The consequences of the terrible Hurricane Michael, which devastated a part of the Panhandle, has not ceased to be a problem for the inhabitants of that area since there are still many open insurance claims.

By MiamiDiario Newsroom

It's been 10 months after Hurricane Michael hit South Florida, and the reality is that the reason for so many complaints is unknown open insurance, said tampabay.com.

Previously, the Office of Insurance Regulation regularly requested the claims information de more than 90 dayss.

Also, there is a law in Florida, which means that residential property insurers must pay their claims within 90 days.

One of the problems that state insurance regulators have is that - 10 months after Michael passed - they still cannot determine how many of the more than 20.000 claims that exist, violate the law.

Now Florida Office of Insurance Regulation is not receiving how many claims have been resolved in 90 days, the officials justify it by stating that the law is not exactly what it seems.

But attorneys representing storm victims say it's important to know how fast insurance companies are getting money to their customers.

Now, ten months later and at the door of another hurricane season, state officials have again asked for pending claims and data on the age of those debts.

According to the new Florida Insurance Consumer Advocate, Tasha Carter, La Florida Office of Insurance Regulation you will get that information this week.

Carter was appointed to that position after the position had been vacant for six months. For her, the large number of open claims is "worrying."

hurricane mitchell

El Hurricane Michael it was the first Category 5 storm to hit the United States since Hurricane Andrew. Insurers reported nearly $7 billion in losses in about 150.000 claims that their clients made.

According to insurers more than 107.000 of those claims have been paid.

However more than 20.000 claims, approximately 14% of the total submitted, are still open since Michael swept through the Panhandle on October 10.

Officials from the Office of Financial Regulation say they are interested "in ensuring that claimants rreceive a timely payment once they meet the conditions, and is also interested in businesses' accessibility to consumers and customer service, including regular communication with claimants, setting expectations, and deploying appropriate adjusting resources."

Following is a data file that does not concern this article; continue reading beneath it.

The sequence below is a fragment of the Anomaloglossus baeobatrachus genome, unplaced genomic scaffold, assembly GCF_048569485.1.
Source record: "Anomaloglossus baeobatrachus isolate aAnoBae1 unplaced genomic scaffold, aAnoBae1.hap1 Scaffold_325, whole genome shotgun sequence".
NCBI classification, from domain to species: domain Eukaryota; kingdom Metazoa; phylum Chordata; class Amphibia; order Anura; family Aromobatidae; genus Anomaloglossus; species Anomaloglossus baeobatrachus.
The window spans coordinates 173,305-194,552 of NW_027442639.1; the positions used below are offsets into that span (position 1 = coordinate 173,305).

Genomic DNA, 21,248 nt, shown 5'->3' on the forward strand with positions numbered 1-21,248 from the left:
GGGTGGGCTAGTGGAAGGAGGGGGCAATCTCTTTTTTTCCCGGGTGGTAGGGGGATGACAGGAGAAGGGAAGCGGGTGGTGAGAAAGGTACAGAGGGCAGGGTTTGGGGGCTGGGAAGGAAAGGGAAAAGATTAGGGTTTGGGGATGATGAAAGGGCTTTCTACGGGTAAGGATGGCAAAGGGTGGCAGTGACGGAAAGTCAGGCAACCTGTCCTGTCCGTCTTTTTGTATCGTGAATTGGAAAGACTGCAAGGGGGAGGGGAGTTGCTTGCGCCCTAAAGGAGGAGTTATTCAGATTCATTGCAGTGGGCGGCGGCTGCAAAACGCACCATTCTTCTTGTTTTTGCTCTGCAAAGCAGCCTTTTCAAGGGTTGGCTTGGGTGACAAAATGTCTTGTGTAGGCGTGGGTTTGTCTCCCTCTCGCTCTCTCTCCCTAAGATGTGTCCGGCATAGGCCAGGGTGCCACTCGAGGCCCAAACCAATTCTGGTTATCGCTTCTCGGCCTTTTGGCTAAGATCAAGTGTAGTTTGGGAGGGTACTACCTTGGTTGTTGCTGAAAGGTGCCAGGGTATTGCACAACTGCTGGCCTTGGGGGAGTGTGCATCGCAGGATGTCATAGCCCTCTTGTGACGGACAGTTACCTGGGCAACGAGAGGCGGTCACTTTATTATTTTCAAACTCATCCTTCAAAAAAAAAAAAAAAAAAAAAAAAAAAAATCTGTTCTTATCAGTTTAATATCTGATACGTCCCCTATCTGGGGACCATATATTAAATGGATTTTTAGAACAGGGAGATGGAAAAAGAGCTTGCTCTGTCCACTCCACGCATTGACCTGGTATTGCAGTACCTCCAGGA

The waiting period

The reality is that insurers do not have to pay within 90 days of filing a claim, Florida law gives companies much more time.

The three-month time frame applies only after a claim is made, the insurer decides how much to pay, reports it, and then the owner agrees to that amount.

A Tampa attorney, Chip Merlin, told tampabay.comThe law allows insurance companies to take months to provide an estimate, a problem that has worsened in recent years.

The lawyer explained that insurance companies spend weeks and months with multiple adjusters who consult experts and carry out inspections before making an estimate. Sometimes the decision on the amount is made six months after the hurricane.

Sometimes, the client does not agree with the estimate and rejects it, in those cases the 90 days that the law says are not activated until the client and the insurance company agree.

Policies of Insurance Commissioner Kevin McCarty

Under the administration of former Insurance Commissioner Kevin McCarty, the Florida Office of Insurance Regulation asked insurance companies for detailed information on the status of claims related to the storm, when they were 30 days old, 60 days old, 90 days old, and more than 90 days old.

McCarty said he doesn't know when the policy changed, he resigned in 2016 after pressure from former Gov. Rick Scott.

commented the Florida Insurance Consumer Advocate, Tasha Carter, that in the campaign that took place last weekend the insurance companies paid more than $2.4 million in claims. This figure is important, but I did not understand why it was not paid before.

You can also read:

Alfredo Ramos presented his project for Medellín to a Miami investor

Are you retired? Meet the best and worst cities in Florida for you

Do you love avocado? Meet the new "long necks" grown in Miami

Source

Pin It on Pinterest

Share This
× How can I help you?

We find the business for you

Please fill out this form